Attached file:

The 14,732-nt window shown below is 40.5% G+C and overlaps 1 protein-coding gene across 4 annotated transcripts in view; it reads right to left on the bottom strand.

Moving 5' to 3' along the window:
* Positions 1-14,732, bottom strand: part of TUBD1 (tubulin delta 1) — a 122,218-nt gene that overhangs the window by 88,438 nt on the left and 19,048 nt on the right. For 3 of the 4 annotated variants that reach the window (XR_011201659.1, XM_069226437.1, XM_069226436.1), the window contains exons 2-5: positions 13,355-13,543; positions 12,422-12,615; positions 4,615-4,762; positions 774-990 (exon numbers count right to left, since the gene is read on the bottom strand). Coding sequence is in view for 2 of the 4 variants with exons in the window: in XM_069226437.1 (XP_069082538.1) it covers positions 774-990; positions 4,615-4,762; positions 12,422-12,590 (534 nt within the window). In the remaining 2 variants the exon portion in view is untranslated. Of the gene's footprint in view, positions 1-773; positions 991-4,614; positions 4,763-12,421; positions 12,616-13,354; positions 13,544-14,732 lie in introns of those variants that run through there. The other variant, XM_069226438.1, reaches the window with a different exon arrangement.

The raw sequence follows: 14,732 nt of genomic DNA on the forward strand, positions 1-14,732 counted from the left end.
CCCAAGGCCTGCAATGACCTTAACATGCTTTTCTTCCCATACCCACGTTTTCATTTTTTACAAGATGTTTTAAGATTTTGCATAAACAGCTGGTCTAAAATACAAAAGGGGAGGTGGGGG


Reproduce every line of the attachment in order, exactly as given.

The 14,732-nt window shown below is 40.5% G+C and overlaps 1 protein-coding gene across 4 annotated transcripts in view; it reads right to left on the bottom strand.

Moving 5' to 3' along the window:
* Positions 1-14,732, bottom strand: part of TUBD1 (tubulin delta 1) — a 122,218-nt gene that overhangs the window by 88,438 nt on the left and 19,048 nt on the right. For 3 of the 4 annotated variants that reach the window (XR_011201659.1, XM_069226437.1, XM_069226436.1), the window contains exons 2-5: positions 13,355-13,543; positions 12,422-12,615; positions 4,615-4,762; positions 774-990 (exon numbers count right to left, since the gene is read on the bottom strand). Coding sequence is in view for 2 of the 4 variants with exons in the window: in XM_069226437.1 (XP_069082538.1) it covers positions 774-990; positions 4,615-4,762; positions 12,422-12,590 (534 nt within the window). In the remaining 2 variants the exon portion in view is untranslated. Of the gene's footprint in view, positions 1-773; positions 991-4,614; positions 4,763-12,421; positions 12,616-13,354; positions 13,544-14,732 lie in introns of those variants that run through there. The other variant, XM_069226438.1, reaches the window with a different exon arrangement.

The raw sequence follows: 14,732 nt of genomic DNA on the forward strand, positions 1-14,732 counted from the left end.
CCCAAGGCCTGCAATGACCTTAACATGCTTTTCTTCCCATACCCACGTTTTCATTTTTTACAAGATGTTTTAAGATTTTGCATAAACAGCTGGTCTAAAATACAAAAGGGGAGGTGGGGG